- When I started MyPillow more than 11 years ago, I handled each and every customer call personally. To this day, I train all of our customer service representatives with one thing in mind, we take care of our customers because we owe them our success. We have sold more than 25 million MyPillows, but we will continue to treat each and every customer like they are our only one.
- From myself and our 1,500 employees, we want to thank our loyal customers.
The BOGO complaint was not the only issue or complaint the BBB brought to MyPillow’s attention.
- “As Seen on TV” claims are sometimes listed on MyPillow boxes where the content is NOT the same as seen on the company’s TV ads. The company has made an effort to remove this, but it can still be seen on third party seller packaging (Walmart, Target, etc.)
- Photos of MyPillow on some boxes show the premium, gusseted pillow, when the box actually holds their standard pillow. The company has made an effort to correct this, but it can still be seen on some third party seller packaging.
- Claims of offering a “full warranty” when the warranty was not full (customers need to pay a fee to return the pillow).
- A pattern of complaints filed against MyPillow has been identified by BBB regarding customers’ understanding of the buy one/get one free offer. A substantial number of the 232 complaints filed against the company regard confusion on the offer.
This is just the latest bump in the road for MyPillow. In November Lindell agreed to pay a penalty of $1 million after a group of California County Attorneys took legal action against the company, alleging deceptive advertising. A consumer watchdog organization said MyPillow's website made unsubstantiated claims its products can cure snoring, migraines, fibromyalgia, and other health maladies.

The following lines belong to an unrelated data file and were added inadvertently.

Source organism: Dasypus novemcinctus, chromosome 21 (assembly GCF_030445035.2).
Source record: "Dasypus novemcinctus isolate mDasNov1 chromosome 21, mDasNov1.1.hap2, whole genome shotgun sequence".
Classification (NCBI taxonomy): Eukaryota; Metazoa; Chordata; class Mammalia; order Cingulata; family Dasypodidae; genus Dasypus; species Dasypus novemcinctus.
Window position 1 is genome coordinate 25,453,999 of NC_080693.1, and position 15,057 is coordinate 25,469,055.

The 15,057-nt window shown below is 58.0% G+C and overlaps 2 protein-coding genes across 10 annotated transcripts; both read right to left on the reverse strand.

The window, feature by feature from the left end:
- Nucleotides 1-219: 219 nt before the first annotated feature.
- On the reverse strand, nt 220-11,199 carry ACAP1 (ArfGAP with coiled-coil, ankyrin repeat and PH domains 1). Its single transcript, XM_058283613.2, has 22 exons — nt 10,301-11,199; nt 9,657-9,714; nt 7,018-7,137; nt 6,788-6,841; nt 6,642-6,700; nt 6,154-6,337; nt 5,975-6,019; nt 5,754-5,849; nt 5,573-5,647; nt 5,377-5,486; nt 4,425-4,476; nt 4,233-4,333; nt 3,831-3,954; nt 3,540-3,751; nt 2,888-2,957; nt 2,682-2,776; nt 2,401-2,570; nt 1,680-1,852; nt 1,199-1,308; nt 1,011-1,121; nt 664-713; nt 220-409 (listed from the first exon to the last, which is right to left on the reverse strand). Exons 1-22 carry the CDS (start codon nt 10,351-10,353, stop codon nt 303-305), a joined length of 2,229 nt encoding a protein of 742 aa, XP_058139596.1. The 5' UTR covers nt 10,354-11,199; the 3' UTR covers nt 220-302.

Lindell agreed to the settlement, but insisted he made no medical claims whatsoever, saying MyPillow simply posted customer comments on the website. He told NBC News he is settling the charges simply because it makes financial sense, and is not an admission of guilt.
Better Business Bureau revokes MyPillow accreditation over complaints, advertising violations
The Better Business Bureau didn’t need to sleep on it before slashing MyPillow’s ratings.
The Minnesota-based company, best known for its customizable pillow product heavily advertised through television informercials, was downgraded by the BBB for violating its advertiser code.
The Bureau revoked MyPillow’s accreditation, lowering the company’s rating to an “F” after a “pattern of compaints” and violations involving the company’s ongoing “buy one, get one free” promotion.
“Continuous BOGO offers, which can then be constructed as an item’s regular, everyday price, violate not only BBB’s code of Advertising — which all BBB Accredited Businesses agree to abide by — but also other state and national organizations’ rules,” Dana Badgerow, president and CEO of BBB of Minnesota and North Dakota, told KARE.
The BBB added that a “substantial number” of the 232 complaints filed against the company are rooted in confusion over the pillow’s actual price, according to CBS News.
Other customers in their complaints claimed that what is advertised in the product’s commercials are not necessarily what they get — even when the packaging is marked with the “as seen on TV” stickers.
Mike Lindell, who created the company’s pillow, told the BBB he did not intend on stopping the “buy one, get one” promotion, though he would look into making changes in the coming year, the news station reported.
“We run sales and specials for our customers so that we can give as many people as possible the chance to have a great night’s sleep,” Lindell said in a statement. “Naturally, I am terribly disappointed by the BBB’s decision.”